Posts Tagged ‘Personal Independence Payments’

It’s Not Just the Disabled Who Lose Out When They Lose their Motability Cars

February 12, 2016

Last Thursday, Mike reported a story by the Beeb that 45 per cent of the benefit claimants, who moved from Disability Living Allowance to the Personal Independence Payments had lost their Motability cars. Motability has said that there will be a one-off payment of £2,000 so that some will get a vehicle. But Samuel Miller, one of Mike’s readers, also points out that this will also eventually be scrapped. Here’s the story: http://voxpoliticalonline.com/2016/02/04/motability-cars-lost-by-45-of-dla-to-pip-claimants-benefits-and-work/.

This is another case of bad politics also making for bad economics. That so many disabled people should lose their mobility vehicles is not really a surprise. When this government talks about welfare reform, this always means finding a way to throw people off benefits. Of course, the talk is always about simplifying complex bureaucracy, providing ‘value for money’, and ‘concentrating help where it’s needed’, but the intention and end result is always the same. Get people off benefits anyway they can, and never mind what happens to them.

It also shows that the Personal Independence Payment is, for 45 per cent of people who’ve moved onto it from DLA, a misnomer. Clearly, some of their independence, which the payment is supposed to preserve and support, has been lost the moment their vehicles were taken away.

This is, of course, all part of the Conservative attitude which says that if you’re too poor to afford it, you shouldn’t have it. Even if you’re genuinely poor. But it’s also an attitude that impoverishes the people and businesses around the disabled. Consider this: motability cars, and other vehicles like it, such as mobility scooters, give the disabled independence. They’re able to get around more, and do more. And people, who are able to do more are able to spend more. This may not be very much. It may be just spending a few more extra pence, or a pound or so on a lottery ticket, newspaper or magazine down at the local newsagent, an extra packed of sweets or biscuits at the local corner shop. But it means that a bit more is being put into the economy, and local businesses in particular get a bit extra trade. And that benefits everyone. One of the hopes FDR had when he introduced the very limited unemployment safety net in America was that, if the unemployed were given more money, they’d also spend it and help the American economy as a whole come out of the Recession. And this is what other people have been saying since. It ain’t rocket science. I can remember thinking about it as a teenager when Thatcher was in power.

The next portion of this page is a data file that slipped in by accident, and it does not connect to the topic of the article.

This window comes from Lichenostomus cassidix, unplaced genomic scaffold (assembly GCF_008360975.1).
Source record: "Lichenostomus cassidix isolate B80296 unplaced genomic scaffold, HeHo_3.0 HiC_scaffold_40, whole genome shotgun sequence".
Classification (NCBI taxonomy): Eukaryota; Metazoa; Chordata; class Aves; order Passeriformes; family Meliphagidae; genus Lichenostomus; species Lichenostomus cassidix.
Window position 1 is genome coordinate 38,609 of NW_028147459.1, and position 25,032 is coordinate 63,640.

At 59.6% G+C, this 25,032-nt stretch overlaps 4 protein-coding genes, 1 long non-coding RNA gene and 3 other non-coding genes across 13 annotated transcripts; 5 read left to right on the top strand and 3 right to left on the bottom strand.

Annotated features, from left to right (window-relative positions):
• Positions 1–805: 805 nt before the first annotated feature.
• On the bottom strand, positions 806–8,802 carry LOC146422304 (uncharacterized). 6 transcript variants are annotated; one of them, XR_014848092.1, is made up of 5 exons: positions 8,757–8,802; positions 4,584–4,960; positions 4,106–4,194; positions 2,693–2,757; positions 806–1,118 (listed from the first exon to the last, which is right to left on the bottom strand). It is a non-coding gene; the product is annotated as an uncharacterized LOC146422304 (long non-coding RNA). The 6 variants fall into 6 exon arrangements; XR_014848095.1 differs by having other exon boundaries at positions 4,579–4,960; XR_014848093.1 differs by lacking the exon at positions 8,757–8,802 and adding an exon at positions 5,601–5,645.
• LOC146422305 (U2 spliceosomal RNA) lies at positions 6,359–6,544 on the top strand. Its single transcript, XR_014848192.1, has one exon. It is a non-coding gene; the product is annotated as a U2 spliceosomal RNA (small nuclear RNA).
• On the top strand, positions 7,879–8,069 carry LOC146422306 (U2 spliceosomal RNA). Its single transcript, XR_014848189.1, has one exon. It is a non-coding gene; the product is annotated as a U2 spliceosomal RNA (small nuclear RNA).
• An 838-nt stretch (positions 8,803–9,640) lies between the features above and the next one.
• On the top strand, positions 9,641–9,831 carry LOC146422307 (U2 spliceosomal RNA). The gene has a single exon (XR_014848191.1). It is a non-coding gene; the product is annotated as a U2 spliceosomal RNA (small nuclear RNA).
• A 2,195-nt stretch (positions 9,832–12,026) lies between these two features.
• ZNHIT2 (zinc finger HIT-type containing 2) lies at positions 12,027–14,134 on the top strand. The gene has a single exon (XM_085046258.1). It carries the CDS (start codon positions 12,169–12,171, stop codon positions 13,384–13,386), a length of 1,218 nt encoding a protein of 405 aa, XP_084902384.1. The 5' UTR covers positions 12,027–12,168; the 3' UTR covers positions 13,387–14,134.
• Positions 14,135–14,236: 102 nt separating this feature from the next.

She’s gone, but her poisonous legacy remains. And it means that some disabled people are being denied their dignity, their independence, and society is being deprived of their ability to put back into the economy, to generate wealth.

All from the venomous hatred of the poor, who are automatically viewed as undeserving. Well, this crew of bandits are undeserving. Let’s kick them out before they do any more harm.

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Private Eye on ATOS’ Incompetence Running PIP

October 17, 2015

Private Eye in their edition for the 4th to 17th September 2015 also carried this report about ATOS’ continuing abysmal performance, this time in administering the Personal Independence Payments introduced by the Tories.

ATOS
Wait for the PIPs

Outsourcing giant Atos no doubt thought that pulling out of its contract to carry out the governments “fitness for work” benefits tests would draw a line under five years of bad publicity over its pisspoor performance.

But last week the Department for Work and Pensions was finally forced to reveal figures showing that about 90 people a month were dying with 14 days of being declared fit to work under Atos’ watch. And now the claims of poor practice have shifted to the way Atos assesses some people for a different disability benefit – the new personal independence payment (PIP), which is gradually replacing disability living allowance (DLA).

In July the Disability News Service revealed that in parts of the country where Atos was running the PIP show, the proportion of disabled people stuck in the queue for an assessment was more than five times higher than in areas managed by rival Crapita. Now people who have managed to be assessed by Atos claim they have fallen prey to inaccurate and misleading reports that affect their benefit claims.

Colin Stupples-Whyley, for example, says an Atos nurse wrote that he had attended the PIP assessment alone – even though his civil partner sat with him throughout the interview. He was only able to prove he had not been alone because his partner had signed in to the Atos visitor book.